Amid the pandemic, The Colorado State Board of Education has the final say as to what SJDH can and cannot do, he said.

They tell the college what to do and then FLC informs Gina Rios, the general manager of SJDH, on what the kitchen staff can do to provide meals to the students, Baranski said.

As far as being a service for the students, Baranski is uncertain about the summer but is looking forward to cooking for students in the fall, he said.

Stimulus Check

In mid-March, President Trump and Congress signed and passed the largest emergency aid  package in US history, offering around 2 trillion dollars in relief to Americans, in response to the job displacement and financial instability that has followed the COVID-19 global pandemic. American adults will be granted the following one-time payments: 

  • $1,200 payment to individual taxpayers

  • $2,400 payment for married couples filing jointly

  • An additional $500 per qualifying child under the age of 17.

If you are a dependent: You do not qualify for the stimulus check. There are two ways that you are considered a dependent: 

  1. Your parents claimed you as a dependent on their taxes.

  2. You fit the legal definition of a dependent. This definition is: a child under the age of 19 at the end of the year, who lives with you for more than half of the year and has not provided more than half of his or her own support for the year, qualifies as your dependent, so long as he or she doesn’t file a joint return for the year.

If you filed your taxes for fiscal year 2019 or 2018 and your parents do not claim you as a dependent: You should qualify for the stimulus check, as long as your income on your last tax return does not exceed $75,000. 

Stimulus checks will be direct deposited into the bank account listed on 2019 tax returns (or 2018, if you have yet to file for last year). If no bank account is listed on either return, the IRS will send a physical check to your most recent address on file. You will be notified, via mail, that your payment has been dispersed. 

Student unemployment 

FLC students strategize for future plans to find employment opportunities within their available regions. 

Keleraini Trujillo, FLC student, said she is not searching for a job at the moment but she is worried about how long these stay-at-home orders will last.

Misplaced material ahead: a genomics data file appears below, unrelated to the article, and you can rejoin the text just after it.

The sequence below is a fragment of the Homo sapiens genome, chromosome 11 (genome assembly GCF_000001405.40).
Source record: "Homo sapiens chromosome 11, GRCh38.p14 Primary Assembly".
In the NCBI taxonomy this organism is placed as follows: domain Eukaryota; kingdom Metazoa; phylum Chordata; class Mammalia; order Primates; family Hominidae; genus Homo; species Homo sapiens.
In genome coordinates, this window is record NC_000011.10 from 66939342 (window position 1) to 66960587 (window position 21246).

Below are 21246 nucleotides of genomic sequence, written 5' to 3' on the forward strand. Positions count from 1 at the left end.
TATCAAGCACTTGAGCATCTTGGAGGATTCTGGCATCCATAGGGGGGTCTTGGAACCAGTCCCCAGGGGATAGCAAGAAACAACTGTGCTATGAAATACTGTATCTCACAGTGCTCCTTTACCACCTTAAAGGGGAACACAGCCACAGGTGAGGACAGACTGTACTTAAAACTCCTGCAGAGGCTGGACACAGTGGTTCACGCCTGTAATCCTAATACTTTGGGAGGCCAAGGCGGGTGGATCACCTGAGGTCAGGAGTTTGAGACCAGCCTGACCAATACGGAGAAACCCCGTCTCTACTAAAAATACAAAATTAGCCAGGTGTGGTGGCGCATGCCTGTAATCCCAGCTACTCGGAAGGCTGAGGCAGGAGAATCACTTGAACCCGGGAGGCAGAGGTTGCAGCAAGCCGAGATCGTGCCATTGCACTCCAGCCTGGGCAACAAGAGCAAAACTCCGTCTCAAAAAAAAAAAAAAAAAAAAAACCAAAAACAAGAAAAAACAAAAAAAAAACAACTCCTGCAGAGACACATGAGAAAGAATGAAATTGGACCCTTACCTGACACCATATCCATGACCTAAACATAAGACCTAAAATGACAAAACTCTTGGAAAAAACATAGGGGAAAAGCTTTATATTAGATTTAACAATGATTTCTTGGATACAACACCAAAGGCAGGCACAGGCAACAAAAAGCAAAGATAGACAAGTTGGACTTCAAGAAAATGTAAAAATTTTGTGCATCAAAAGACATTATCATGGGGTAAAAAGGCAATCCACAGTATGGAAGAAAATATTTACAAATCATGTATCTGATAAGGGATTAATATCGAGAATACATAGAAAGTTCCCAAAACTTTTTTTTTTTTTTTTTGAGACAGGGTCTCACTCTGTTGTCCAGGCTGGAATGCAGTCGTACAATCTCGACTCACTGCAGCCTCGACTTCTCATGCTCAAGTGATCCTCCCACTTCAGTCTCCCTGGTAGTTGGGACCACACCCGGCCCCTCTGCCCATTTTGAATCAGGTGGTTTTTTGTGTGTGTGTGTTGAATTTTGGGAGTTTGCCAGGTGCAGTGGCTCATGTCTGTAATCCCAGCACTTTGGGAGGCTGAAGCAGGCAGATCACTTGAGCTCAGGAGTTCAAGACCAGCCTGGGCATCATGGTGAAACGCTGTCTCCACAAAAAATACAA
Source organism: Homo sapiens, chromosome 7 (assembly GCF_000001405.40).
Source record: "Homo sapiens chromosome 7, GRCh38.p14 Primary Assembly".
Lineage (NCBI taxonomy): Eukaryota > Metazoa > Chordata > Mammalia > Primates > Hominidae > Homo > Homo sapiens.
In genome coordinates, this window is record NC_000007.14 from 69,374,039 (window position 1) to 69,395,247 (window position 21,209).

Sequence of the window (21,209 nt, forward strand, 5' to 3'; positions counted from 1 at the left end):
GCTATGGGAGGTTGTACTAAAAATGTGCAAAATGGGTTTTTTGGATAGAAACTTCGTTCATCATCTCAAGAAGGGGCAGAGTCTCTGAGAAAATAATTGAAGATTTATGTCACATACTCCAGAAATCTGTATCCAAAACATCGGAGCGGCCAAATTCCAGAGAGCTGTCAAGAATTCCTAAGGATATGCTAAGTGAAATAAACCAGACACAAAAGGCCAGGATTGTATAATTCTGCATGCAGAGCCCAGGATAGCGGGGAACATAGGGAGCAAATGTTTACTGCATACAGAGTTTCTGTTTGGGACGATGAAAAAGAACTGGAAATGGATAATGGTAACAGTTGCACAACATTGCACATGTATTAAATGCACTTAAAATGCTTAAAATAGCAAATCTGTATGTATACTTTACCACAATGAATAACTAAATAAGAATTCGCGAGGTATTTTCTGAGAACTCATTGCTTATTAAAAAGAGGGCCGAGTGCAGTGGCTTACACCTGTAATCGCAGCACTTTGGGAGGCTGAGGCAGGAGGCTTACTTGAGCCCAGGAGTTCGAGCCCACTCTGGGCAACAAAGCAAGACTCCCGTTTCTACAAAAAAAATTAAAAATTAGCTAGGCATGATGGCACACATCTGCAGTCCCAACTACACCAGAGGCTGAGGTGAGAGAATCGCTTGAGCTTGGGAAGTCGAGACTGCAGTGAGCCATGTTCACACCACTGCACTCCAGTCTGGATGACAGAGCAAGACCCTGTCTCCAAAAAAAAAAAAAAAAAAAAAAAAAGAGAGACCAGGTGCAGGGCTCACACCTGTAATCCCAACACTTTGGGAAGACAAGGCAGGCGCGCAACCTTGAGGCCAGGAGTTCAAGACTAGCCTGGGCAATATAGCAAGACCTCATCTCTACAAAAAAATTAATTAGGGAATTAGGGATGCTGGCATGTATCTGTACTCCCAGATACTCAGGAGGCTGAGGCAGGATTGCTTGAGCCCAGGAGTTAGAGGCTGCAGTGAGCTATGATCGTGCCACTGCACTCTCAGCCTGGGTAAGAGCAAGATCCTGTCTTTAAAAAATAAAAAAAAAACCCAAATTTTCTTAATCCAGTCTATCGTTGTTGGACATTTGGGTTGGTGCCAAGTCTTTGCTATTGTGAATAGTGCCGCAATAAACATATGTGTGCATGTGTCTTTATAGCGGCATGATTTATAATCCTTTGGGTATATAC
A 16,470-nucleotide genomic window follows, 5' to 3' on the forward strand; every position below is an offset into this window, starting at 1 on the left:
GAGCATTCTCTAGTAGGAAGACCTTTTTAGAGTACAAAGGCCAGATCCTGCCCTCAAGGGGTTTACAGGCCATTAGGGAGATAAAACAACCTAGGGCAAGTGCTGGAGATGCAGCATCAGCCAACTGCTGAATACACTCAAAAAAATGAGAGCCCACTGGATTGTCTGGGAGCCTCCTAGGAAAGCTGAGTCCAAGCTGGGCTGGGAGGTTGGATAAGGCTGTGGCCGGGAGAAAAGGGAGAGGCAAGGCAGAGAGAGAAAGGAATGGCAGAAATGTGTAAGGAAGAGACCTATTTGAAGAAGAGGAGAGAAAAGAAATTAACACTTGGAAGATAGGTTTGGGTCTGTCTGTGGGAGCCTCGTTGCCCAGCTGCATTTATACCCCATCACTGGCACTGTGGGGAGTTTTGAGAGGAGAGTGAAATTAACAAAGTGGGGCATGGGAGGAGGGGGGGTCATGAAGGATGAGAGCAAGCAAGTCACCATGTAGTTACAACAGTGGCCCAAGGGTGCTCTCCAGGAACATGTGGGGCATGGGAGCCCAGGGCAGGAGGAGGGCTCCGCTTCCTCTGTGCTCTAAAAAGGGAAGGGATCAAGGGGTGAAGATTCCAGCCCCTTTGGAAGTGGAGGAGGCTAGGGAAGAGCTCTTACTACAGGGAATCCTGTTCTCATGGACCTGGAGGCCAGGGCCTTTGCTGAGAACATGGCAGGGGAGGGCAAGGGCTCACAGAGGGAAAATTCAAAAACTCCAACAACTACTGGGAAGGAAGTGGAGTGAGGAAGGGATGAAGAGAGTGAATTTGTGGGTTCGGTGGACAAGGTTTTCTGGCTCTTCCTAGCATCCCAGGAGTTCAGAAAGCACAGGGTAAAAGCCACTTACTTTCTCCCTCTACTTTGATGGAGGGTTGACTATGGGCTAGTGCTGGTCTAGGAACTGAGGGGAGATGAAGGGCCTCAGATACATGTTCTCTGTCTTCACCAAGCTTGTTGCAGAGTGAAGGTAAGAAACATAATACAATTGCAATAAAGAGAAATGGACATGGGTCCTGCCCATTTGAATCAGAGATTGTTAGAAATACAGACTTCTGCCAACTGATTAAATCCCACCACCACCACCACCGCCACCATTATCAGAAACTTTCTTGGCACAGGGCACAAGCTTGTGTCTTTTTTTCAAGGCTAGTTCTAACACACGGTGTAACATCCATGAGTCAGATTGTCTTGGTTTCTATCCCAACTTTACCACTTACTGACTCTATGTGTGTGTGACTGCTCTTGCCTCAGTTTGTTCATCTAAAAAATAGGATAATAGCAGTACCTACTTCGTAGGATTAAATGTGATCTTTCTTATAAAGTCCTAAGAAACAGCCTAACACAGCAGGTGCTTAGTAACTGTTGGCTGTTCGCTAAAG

Trujillo said she plans to work during the summer and said the jobs which are available to the public do not meet the standards of college students, such as flexible working hours that most college students need in order to focus on their education. 

“People who live check by check, myself, are finding it hard to find food, tissue paper and other essentials,” Trujillo said. “There is a very limited selection of these things and since everyone has bought big quantities that leaves nothing for people like myself who live check by check.”

Amber Henderson, FLC student, said if it weren’t for COVID-19 she would still be working as a Kid Camp Aide for Animas Valley Elementary. 

“I found out the dorms were closing on campus and I honestly was so concerned,” Henderson said. “I wanted to go home and my family wanted me home for my safety, so I just got ahold of my boss and she was so understanding and told me I just needed to fill out some paperwork and to take care of myself and stay healthy.”

Henderson said in light of the situation that she is happy to be home with her family and maintaining a healthy lifestyle for herself. 

This debacle continues to surprise many, however there are students at FLC who continue to choose alternative patterns in order to show others around the world that there are loopholes which allow people to strive for the better. 

Safety during the stay-at-home order

COVID-19 has left many students feeling displaced and forced to return home to live with their parents being on their own for some time. 

When students return home, or are forced to return home, they bring new thoughts, beliefs and attitudes. This can make an already unstable home environment worse, Lori Benefiel, professor of psychology said.

If a student is going home to a place where they feel unwelcome or unsafe, they should make it a priority to stay in touch with friends, Benefiel said. 

 As students navigate their way through learning and life during the coronavirus pandemic, it is important not to self-isolate, but to stay-in-touch with family and friends that bring you a sense of comfort, Benefiel said. 

 It is in our best interest to take this time we have been given and use it to do the things we have wanted to do for so long, Benefiel said. 

During the stay-at-home order, it is important that people continue to take care of themselves, Benefiel said. 

There are three things people can do in order to take care of themselves. Sleep a lot and sleep more than you think you should, get at least 20 minutes of sunshine and exercise every day, Benefiel said.